Supreme Court nominee list narrowed to 5, Trump says

The president also says he won't ask the conservative potential candidates about their stance on Roe v. Wade.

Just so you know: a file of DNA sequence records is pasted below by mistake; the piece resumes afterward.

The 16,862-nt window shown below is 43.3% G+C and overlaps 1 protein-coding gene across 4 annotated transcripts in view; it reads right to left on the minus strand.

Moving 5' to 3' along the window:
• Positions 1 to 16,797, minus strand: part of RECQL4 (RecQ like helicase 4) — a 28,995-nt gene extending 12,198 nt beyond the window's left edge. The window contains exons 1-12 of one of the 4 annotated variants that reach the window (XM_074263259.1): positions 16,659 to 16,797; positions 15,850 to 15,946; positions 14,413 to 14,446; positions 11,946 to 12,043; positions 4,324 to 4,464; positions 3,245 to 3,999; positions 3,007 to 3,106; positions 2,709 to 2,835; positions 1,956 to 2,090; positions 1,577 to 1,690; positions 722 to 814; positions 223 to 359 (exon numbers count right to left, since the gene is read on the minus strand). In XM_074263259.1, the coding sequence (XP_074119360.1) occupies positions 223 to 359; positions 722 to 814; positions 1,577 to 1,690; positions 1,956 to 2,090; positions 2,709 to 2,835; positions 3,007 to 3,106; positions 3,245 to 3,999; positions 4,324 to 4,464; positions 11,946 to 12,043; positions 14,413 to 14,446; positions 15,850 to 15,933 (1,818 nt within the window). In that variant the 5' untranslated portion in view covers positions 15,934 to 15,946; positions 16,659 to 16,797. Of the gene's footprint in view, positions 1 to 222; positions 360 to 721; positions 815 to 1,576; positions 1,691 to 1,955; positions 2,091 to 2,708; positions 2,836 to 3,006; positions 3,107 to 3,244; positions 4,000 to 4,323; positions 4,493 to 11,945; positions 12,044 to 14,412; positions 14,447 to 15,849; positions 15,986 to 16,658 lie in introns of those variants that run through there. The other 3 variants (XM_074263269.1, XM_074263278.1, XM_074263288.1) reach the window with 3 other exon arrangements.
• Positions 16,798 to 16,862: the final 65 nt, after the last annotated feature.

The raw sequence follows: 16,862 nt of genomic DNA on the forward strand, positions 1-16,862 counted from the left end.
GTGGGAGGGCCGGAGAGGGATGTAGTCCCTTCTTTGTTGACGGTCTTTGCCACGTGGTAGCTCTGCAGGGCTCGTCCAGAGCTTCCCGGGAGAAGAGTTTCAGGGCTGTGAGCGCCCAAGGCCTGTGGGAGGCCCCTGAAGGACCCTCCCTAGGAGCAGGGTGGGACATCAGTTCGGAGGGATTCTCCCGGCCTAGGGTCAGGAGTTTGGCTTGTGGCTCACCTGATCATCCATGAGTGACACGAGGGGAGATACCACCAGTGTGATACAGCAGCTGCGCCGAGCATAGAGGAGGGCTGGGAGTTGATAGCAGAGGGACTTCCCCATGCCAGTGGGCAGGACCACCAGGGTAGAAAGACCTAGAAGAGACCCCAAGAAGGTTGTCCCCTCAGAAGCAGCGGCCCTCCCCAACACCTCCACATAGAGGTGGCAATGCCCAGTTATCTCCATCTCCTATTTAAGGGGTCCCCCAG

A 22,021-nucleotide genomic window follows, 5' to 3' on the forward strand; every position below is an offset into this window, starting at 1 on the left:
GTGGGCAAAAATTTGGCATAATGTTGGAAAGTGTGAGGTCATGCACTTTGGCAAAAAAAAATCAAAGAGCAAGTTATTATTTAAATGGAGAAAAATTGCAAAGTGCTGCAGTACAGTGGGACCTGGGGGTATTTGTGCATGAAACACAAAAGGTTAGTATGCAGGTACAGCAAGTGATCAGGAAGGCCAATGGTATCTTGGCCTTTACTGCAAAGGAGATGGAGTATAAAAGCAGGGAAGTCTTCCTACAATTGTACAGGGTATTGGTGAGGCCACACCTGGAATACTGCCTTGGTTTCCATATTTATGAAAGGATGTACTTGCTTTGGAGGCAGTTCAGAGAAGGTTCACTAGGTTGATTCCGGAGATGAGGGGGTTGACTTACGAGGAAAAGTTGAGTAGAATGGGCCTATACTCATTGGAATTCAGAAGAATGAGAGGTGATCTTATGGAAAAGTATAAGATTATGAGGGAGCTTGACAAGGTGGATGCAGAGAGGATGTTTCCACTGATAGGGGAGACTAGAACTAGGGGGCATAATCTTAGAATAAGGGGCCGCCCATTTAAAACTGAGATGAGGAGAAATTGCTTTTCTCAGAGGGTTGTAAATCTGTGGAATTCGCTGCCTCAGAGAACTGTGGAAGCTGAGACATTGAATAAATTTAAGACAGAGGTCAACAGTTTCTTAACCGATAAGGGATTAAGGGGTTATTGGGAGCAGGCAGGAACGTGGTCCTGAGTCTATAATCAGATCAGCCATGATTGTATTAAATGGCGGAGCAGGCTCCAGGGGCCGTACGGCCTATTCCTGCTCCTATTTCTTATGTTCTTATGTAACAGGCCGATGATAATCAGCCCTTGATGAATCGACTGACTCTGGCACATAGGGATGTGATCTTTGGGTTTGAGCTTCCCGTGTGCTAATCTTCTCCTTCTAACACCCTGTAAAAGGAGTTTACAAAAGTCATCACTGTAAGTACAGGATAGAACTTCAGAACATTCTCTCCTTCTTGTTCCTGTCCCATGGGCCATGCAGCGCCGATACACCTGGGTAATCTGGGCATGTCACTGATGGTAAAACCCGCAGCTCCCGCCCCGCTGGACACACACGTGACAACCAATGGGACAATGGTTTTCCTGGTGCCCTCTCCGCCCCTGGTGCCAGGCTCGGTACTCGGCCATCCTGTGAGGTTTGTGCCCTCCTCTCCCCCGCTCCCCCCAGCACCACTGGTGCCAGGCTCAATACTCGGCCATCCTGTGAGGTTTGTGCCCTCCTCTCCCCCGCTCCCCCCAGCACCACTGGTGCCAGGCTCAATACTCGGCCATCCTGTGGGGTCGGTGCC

6:03 | 06/30/18

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Transcript for Supreme Court nominee list narrowed to 5, Trump says